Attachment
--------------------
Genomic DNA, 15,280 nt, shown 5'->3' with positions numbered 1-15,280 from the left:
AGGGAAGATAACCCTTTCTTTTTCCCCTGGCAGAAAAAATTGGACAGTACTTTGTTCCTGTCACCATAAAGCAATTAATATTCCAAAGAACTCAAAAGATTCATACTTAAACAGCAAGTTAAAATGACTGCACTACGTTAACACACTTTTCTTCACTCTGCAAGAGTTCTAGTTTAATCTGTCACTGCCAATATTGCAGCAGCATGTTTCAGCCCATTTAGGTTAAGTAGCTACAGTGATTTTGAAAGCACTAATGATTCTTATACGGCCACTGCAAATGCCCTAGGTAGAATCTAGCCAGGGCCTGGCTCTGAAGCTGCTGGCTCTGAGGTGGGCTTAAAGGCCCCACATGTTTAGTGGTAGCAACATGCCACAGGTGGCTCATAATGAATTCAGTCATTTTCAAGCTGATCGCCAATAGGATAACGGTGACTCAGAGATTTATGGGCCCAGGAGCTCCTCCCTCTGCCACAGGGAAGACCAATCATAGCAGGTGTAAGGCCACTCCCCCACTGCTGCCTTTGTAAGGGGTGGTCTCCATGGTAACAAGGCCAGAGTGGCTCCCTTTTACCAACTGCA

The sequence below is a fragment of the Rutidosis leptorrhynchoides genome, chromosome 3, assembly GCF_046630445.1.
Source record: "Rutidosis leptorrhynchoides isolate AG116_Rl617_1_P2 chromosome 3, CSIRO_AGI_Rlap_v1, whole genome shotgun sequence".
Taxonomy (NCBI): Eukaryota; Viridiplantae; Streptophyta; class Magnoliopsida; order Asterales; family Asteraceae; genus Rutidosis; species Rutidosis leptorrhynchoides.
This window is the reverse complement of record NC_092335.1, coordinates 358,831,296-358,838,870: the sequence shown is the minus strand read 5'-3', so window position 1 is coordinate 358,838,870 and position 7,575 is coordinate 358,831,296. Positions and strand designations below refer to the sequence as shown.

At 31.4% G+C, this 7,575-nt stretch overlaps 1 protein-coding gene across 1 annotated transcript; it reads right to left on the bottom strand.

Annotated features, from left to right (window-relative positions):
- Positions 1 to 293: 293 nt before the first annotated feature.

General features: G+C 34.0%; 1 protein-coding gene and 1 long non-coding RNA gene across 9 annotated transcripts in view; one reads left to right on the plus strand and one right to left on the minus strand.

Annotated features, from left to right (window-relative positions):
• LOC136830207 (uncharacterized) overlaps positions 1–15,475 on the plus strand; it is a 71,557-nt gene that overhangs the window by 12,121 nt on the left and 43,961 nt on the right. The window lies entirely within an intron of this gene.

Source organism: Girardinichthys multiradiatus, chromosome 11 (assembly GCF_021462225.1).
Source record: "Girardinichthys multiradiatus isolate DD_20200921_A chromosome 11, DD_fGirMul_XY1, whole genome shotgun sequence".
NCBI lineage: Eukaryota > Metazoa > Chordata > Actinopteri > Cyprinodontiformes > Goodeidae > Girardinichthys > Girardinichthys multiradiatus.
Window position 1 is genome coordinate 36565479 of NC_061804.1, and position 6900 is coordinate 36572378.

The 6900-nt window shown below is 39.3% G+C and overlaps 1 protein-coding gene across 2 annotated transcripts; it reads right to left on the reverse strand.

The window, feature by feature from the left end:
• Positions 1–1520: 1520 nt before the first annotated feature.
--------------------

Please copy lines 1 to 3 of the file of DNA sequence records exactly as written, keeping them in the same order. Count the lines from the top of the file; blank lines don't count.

Genomic DNA, 15,280 nt, shown 5'->3' with positions numbered 1-15,280 from the left:
AGGGAAGATAACCCTTTCTTTTTCCCCTGGCAGAAAAAATTGGACAGTACTTTGTTCCTGTCACCATAAAGCAATTAATATTCCAAAGAACTCAAAAGATTCATACTTAAACAGCAAGTTAAAATGACTGCACTACGTTAACACACTTTTCTTCACTCTGCAAGAGTTCTAGTTTAATCTGTCACTGCCAATATTGCAGCAGCATGTTTCAGCCCATTTAGGTTAAGTAGCTACAGTGATTTTGAAAGCACTAATGATTCTTATACGGCCACTGCAAATGCCCTAGGTAGAATCTAGCCAGGGCCTGGCTCTGAAGCTGCTGGCTCTGAGGTGGGCTTAAAGGCCCCACATGTTTAGTGGTAGCAACATGCCACAGGTGGCTCATAATGAATTCAGTCATTTTCAAGCTGATCGCCAATAGGATAACGGTGACTCAGAGATTTATGGGCCCAGGAGCTCCTCCCTCTGCCACAGGGAAGACCAATCATAGCAGGTGTAAGGCCACTCCCCCACTGCTGCCTTTGTAAGGGGTGGTCTCCATGGTAACAAGGCCAGAGTGGCTCCCTTTTACCAACTGCA

The sequence below is a fragment of the Rutidosis leptorrhynchoides genome, chromosome 3, assembly GCF_046630445.1.